Surpisingly, no one on the weather chanel is talking about the cause of superstorms like Ulmer, in particular climate change.  Here is what I found (but there is much more):

Monster storms more frequent, more severe,  this from Australia!

Are Hurricanes Becoming Stronger and More Frequent?

Hurricanes Likely to Get Stronger & More Frequent: Study

Intense Storms Have Become More Common

Storms are Getting Stronger

The last reference is from NASA.  They explain:

“Storms feed off of latent heat, which is why scientists think global warming is strengthening storms. Extra heat in the atmosphere or ocean nourishes storms; the more heat energy that goes in, the more vigorously a weather system can churn.”

“Already, there is evidence that the winds of some storms may be changing. A study based on more than two decades of satellite altimeter data (measuring sea surface height) showed that hurricanes intensify significantly faster now than they did 25 years ago.”

“There is also evidence that extra water vapor in the atmosphere is making storms wetter. During the past 25 years, satellites have measured a 4 percent rise in water vapor in the air column. In ground-based records, about 76 percent of weather stations in the United States have seen increases in extreme precipitation since 1948. One analysis found that extreme downpours are happening 30 percent more often. Another study found that the largest storms now produce 10 percent more precipitation.”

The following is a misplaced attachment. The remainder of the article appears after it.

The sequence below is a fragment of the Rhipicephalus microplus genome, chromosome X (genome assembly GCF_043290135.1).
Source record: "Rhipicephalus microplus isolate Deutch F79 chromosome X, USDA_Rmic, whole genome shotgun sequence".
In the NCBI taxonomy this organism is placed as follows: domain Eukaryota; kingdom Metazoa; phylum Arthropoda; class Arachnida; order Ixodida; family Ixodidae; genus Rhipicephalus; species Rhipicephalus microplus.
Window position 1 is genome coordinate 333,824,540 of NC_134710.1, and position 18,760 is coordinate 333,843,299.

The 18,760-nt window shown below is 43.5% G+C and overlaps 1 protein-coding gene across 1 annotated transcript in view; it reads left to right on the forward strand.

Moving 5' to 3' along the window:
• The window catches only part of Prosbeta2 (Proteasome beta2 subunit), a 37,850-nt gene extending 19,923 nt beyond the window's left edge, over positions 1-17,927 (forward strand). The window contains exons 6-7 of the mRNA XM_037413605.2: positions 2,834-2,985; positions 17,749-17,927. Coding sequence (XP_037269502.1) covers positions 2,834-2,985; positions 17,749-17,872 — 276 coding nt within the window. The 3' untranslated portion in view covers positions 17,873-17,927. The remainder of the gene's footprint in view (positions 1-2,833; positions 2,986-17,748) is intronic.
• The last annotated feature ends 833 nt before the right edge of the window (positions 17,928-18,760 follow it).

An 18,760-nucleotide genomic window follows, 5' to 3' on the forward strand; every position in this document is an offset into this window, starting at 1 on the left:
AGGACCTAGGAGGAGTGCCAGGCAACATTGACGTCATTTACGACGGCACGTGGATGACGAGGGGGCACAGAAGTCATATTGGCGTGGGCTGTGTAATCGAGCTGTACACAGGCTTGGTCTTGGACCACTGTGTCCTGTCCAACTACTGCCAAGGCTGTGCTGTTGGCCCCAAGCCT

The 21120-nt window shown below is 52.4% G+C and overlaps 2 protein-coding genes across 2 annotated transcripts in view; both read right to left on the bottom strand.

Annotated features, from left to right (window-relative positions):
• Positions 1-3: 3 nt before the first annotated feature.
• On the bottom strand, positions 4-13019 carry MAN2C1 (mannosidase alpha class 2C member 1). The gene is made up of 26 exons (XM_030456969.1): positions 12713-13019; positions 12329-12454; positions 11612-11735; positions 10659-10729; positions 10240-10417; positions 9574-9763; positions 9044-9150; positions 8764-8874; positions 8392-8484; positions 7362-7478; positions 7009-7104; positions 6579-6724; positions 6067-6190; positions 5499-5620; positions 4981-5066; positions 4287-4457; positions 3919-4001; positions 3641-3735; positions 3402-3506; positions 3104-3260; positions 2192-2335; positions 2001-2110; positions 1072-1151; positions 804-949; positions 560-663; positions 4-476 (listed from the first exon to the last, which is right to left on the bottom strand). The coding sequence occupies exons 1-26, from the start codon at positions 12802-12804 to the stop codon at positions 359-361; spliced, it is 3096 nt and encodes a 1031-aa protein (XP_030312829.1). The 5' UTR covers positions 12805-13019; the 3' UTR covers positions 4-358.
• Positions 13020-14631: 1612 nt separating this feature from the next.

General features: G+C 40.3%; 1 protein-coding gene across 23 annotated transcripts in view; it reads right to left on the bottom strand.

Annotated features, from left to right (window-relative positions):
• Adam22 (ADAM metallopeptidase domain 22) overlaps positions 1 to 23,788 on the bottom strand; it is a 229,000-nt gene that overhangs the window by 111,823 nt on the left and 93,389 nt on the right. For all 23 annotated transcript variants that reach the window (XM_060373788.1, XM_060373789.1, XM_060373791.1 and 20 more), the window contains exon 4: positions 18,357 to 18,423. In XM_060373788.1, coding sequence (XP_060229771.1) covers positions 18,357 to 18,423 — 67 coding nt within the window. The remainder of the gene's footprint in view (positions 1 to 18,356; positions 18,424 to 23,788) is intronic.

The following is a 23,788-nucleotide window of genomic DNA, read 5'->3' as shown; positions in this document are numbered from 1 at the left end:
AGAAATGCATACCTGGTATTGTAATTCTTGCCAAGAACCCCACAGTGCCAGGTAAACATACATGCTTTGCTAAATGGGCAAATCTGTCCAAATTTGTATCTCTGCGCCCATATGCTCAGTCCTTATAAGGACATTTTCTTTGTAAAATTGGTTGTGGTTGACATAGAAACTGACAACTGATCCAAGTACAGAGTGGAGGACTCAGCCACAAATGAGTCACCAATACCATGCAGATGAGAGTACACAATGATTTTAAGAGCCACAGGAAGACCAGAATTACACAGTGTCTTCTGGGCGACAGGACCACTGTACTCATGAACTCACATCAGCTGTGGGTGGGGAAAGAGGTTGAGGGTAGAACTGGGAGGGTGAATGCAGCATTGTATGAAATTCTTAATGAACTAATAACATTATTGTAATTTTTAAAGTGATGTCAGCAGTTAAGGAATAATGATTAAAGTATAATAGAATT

“William Lau, a scientist at NASA’s Goddard Space Flight Center, concluded in a 2012 paper that rainfall totals from tropical cyclones in the North Atlantic have risen at a rate of 24 percent per decade since 1988. The increase in precipitation doesn’t just apply to rain. NOAA scientists have examined 120 years of data and found that there were twice as many extreme regional snowstorms between 1961 and 2010 as there were from 1900 to 1960.”

“But measuring a storm’s maximum size, heaviest rains, or top winds does not capture the full scope of its power. Kerry Emanuel, a hurricane expert at the Massachusetts Institute of Technology, developed a method to measure the total energy expended by tropical cyclones over their lifetimes. In 2005, he showed that Atlantic hurricanes are about 60 percent more powerful than they were in the 1970s. Storms lasted longer and their top wind speeds had increased by 25 percent. (Subsequent research has shown that the intensification may be related to differences between the temperature of the Atlantic and Pacific oceans.)”

 

Today I could have ended up in a roadside ditch blown off the road while driving on black ice. Whether over-worked police and rescue teams could have responded in time?  Who knows.  Climate change feels up close and threatening.  Stay safe!

 

More on Ulmer now also reported by WaPo here.

About D. Posnett MD

Emeritus Prof. of Medicine at Weill Cornell Medical College
This entry was posted in climate change, Environment, Uncategorized. Bookmark the permalink.

2 Responses to Extreme Weather: Monster Storm Ulmer

  1. Diane says:

    Hunker down and stay safe, David!